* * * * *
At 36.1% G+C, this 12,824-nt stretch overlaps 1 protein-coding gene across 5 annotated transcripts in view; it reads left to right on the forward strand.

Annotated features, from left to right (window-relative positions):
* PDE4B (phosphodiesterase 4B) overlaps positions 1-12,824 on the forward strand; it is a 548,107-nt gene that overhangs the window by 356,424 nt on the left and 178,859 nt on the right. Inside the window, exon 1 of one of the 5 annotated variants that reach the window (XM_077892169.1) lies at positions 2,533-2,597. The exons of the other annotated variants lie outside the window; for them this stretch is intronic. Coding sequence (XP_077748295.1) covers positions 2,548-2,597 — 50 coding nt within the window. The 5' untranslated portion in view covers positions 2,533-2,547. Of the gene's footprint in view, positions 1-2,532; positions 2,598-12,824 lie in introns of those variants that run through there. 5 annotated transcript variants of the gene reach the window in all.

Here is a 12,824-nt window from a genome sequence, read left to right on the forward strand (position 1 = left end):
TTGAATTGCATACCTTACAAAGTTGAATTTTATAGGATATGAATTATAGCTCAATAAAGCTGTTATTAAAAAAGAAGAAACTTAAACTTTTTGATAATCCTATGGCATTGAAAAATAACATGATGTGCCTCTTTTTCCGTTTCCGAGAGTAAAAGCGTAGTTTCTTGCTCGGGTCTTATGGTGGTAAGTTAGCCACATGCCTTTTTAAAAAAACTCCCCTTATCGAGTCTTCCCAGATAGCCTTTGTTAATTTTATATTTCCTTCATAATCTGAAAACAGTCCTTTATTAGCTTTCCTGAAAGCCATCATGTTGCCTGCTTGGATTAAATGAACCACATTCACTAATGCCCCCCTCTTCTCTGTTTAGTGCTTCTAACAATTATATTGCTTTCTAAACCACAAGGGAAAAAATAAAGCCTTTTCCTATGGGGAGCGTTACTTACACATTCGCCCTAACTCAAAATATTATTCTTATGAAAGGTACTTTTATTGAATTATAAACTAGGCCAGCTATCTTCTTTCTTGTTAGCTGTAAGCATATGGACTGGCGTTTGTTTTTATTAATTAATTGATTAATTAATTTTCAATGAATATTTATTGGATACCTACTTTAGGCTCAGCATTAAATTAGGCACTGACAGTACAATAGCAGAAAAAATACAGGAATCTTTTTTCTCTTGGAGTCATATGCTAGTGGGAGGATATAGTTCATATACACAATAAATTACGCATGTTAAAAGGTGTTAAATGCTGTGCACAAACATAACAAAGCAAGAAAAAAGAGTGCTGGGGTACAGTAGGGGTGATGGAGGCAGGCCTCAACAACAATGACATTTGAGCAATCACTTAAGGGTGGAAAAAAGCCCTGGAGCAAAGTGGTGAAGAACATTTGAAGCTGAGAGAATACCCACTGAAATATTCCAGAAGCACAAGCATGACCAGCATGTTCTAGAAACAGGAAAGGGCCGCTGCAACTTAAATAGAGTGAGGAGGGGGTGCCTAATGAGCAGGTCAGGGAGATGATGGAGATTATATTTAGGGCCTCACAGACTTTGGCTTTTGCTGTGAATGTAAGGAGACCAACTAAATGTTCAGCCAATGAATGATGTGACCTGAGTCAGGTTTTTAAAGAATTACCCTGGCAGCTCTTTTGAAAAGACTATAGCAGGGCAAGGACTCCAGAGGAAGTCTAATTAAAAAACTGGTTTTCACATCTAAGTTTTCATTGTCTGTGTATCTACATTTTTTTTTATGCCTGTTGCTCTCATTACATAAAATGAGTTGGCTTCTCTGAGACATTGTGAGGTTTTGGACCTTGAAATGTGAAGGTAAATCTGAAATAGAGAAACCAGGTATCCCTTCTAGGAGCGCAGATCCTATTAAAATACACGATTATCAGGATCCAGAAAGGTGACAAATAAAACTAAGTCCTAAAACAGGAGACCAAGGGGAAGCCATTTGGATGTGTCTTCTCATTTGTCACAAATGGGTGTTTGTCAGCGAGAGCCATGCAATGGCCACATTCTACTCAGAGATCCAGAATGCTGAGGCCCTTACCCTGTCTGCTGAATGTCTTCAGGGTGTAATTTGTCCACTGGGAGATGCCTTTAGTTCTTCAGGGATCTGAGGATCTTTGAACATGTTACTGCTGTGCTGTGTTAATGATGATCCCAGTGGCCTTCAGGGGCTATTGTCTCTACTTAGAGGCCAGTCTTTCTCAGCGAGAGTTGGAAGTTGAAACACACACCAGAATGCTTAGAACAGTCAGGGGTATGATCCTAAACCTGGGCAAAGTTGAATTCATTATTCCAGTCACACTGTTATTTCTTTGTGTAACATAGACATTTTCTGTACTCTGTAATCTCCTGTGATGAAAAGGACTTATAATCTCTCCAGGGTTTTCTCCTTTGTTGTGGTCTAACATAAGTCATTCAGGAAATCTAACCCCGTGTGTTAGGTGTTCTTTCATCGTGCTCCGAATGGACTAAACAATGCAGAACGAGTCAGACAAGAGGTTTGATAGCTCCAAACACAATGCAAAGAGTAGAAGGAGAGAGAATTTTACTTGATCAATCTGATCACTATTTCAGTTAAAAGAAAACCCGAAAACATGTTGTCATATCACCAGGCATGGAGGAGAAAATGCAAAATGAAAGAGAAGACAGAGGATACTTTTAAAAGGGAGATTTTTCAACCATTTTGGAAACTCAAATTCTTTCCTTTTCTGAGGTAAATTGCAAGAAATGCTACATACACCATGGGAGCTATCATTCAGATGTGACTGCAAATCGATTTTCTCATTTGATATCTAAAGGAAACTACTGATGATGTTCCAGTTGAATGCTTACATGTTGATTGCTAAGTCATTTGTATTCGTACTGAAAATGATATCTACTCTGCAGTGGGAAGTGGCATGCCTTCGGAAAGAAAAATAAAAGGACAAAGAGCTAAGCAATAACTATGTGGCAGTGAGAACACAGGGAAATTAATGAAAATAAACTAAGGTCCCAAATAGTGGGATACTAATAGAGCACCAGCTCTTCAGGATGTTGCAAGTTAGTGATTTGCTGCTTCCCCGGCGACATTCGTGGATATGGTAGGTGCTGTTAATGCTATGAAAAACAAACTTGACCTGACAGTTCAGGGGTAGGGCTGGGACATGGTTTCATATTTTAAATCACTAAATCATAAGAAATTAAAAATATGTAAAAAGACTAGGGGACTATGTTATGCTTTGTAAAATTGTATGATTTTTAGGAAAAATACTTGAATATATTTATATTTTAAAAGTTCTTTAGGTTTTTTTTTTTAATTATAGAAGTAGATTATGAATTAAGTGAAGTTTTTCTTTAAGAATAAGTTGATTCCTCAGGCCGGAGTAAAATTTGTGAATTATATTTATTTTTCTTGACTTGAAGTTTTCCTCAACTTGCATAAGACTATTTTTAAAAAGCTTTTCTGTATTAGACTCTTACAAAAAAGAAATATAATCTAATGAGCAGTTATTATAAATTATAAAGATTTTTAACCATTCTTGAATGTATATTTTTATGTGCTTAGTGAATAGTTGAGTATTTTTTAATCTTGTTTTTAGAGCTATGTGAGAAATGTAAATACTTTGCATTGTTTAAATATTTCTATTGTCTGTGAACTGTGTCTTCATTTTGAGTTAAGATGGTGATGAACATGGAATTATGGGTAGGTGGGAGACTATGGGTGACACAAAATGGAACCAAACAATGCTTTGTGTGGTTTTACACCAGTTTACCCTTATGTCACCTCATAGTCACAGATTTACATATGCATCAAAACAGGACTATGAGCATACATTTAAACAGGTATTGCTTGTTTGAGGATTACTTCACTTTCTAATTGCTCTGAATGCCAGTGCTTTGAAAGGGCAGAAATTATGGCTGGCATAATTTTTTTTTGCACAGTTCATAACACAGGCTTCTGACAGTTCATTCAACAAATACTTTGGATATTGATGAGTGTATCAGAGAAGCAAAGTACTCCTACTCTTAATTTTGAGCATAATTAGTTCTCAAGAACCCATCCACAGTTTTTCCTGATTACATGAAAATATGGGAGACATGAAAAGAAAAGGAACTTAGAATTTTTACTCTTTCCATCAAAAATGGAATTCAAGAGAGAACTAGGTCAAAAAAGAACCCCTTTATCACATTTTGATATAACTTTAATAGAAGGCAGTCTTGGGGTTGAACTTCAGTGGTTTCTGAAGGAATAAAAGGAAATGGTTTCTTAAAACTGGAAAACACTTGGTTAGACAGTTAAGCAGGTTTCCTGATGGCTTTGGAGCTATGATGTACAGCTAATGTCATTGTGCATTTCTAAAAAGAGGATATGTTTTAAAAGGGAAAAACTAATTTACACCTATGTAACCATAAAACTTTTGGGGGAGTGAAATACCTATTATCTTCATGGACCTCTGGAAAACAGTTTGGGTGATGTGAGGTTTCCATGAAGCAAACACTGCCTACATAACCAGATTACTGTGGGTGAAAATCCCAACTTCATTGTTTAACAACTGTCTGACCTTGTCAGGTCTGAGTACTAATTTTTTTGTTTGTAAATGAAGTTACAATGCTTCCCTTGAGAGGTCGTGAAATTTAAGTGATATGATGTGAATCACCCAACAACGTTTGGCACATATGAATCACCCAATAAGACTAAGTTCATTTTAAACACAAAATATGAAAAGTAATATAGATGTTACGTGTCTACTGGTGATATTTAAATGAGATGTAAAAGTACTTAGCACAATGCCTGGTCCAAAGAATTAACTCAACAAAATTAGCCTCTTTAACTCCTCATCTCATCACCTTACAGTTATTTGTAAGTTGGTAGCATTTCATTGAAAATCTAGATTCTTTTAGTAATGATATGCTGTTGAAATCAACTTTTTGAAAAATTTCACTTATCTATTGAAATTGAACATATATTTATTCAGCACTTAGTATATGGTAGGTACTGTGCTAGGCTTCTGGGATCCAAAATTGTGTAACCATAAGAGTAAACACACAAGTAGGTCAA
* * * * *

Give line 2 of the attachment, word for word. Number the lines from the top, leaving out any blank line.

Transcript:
Annotated features, from left to right (window-relative positions):